- Recognise your thoughts
- Challenge your thoughts
- Be your own friend
- Focus on positive people (and aim to be one)
- Watch what you’re watching (and reading)
- Focus on the present
- Bring the inside out
- Talk about it
The COVID-19 crisis has been a source of stress and emotional health challenges for many people, which has resulted in an increase in issues like anxiety, depression and loneliness. This is understandable as humans have evolved to be hard wired to react to things that are, or are perceived to be, a threat to us and our family. Negative thoughts and constant feelings of anxiety are just one of many ways we react to feeling under threat.
It’s important that we work to challenge and control negative thinking, especially during times of crisis.
Despite these reactions being a valuable protection mechanism, there are times when these feelings can be out of proportion to the situation at hand, or to what we are able to control. There are also times that dwelling excessively on an issue (also known as rumination) can become damaging to our health – increasing not only stress and anxiety, but also contributing to depression, post-traumatic stress, as well as to unhealthy patterns with food, alcohol or drugs. Ongoing negative thinking can also cause us to catastrophise – or jump only to thoughts of the very worst (and often the rarest) outcome.
It’s important that we work to challenge and control negative thinking, especially during times of crisis, to avoid these ongoing effects on our mental health and wellbeing. If you are worried that you, or a family member, may be stuck in a negative loop, there are a few ways you can break free of this thought pattern.
How to break free of the negative thinking loop
Negative self-talk is where a person blames themselves (or others) for what they believe is going wrong. You could be constantly worrying about the future or thinking about things that have already happened. Small thoughts can become repetitive and overwhelming quite quickly. Simply stopping and acknowledging these thoughts is the first step to addressing them.
While there are important concerns in life that may need attention, a negative thought loop tends to distort the implications of our actions and decisions. Try to remember that much of what we worry about won’t happen. And while there is a lot about the current situation we can’t control, we can control how much we focus on the negative. Stop, think and question if your thoughts are actually ‘true’ and try to put a different spin on your life and problems. For example, lockdown might be hard, but you are contributing to keep yourself and other safe. Sometimes, a different perspective is all that’s needed.
Often the negative things we tell ourselves are self-critical and unrelenting, but we would be unlikely to talk to (or think of) a friend so harshly. Treat yourself in the same way you would a good friend and take the time to offer yourself the same positive reinforcement or encouragement you might offer someone else.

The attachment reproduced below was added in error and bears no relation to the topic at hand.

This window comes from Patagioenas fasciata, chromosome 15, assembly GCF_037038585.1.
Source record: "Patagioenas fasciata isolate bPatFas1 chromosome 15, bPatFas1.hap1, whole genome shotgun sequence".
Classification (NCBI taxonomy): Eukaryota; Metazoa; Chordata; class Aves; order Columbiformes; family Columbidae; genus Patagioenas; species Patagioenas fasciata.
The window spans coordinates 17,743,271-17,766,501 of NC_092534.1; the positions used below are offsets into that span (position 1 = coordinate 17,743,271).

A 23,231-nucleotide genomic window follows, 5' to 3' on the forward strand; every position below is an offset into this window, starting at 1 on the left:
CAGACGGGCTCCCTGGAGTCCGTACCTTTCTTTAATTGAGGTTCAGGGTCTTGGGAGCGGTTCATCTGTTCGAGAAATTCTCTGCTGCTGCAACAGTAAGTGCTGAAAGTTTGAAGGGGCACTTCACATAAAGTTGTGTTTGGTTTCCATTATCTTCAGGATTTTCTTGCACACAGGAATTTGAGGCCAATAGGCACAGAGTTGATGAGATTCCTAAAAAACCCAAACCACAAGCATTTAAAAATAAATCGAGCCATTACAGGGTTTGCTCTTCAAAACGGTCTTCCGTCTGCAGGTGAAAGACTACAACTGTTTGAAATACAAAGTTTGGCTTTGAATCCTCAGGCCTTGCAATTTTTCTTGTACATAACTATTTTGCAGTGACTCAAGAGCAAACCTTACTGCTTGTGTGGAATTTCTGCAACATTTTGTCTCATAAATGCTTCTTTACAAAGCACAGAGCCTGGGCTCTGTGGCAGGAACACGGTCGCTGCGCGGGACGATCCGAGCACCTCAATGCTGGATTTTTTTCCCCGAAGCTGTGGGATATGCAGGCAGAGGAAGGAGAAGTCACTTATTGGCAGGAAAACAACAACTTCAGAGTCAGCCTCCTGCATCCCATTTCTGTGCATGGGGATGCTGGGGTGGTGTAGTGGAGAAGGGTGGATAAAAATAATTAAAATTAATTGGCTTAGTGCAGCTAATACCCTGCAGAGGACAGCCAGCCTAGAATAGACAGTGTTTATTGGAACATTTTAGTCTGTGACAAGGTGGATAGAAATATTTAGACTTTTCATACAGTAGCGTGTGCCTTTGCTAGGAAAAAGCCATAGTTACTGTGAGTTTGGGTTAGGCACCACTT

The mood of others can amplify, or even create negative thought patterns, so try to surround yourself with positive people (even if it’s over zoom!), who aren’t also stuck in an anxious thought loop. Ask yourself if the people and situations you are exposed to are playing a positive or negative role in your life and thoughts. Consider removing yourself from any negative influences or social circles. This can be hard during times of crisis, as even the most positive people will be feeling its impacts. When you touch base with others – in your family and online – try not to spend the whole conversation talking about the negative things that are going on in your life, and the wider world.
What can you discuss when breaking the negative thinking loop?
Try discussing common interests with a focus on positive planning for the future.
As well as focusing on positivity in your social interactions, you should also be conscious of the messages you are exposed to through a variety of channels, including through the media and social media. Watching, reading, or listening to ongoing negative coverage can leave you feeling further isolated and depressed, and can increase symptoms of acute stress. Aim to assess information critically, and obtain your information from a wide variety of contributors with different viewpoints. Consider simply walking away or unsubscribing from sources that you believe may be damaging or overly negative.
When a worrying thought comes up, actively switch your focus to what’s around you. Focus on breathing, and what you can see and hear. If you have more time or the problem is constant, then a mindfulness or mediation app may help. It may be helpful to remember this famous quote attributed to Lao Tzu,“If you are depressed you are living in the past. If you are anxious you are living in the future. If you are at peace you are living in the present.”
Writing down negative thoughts and throwing them away (or dragging them into the digital trash) has been shown to reduce the influence of negative thoughts. Painting or drawing can also work for this exercise too.
It’s never been a more important time to talk about your feelings – you don’t have to discuss solutions, but just talking about our thoughts and feelings can help put things in a new light. You may also wish to seek professional help from a GP, psychologist, or a qualified counsellor.
Changing for Good welcomes new participants who have successfully completed a men’s behaviour change program and want extra support in their efforts at change. We also welcome participants who have difficulty accessing a men’s behaviour change program for a variety of reasons. Just call 1300 015 120 and leave a message with your name and contact details and one of the team will follow up with you.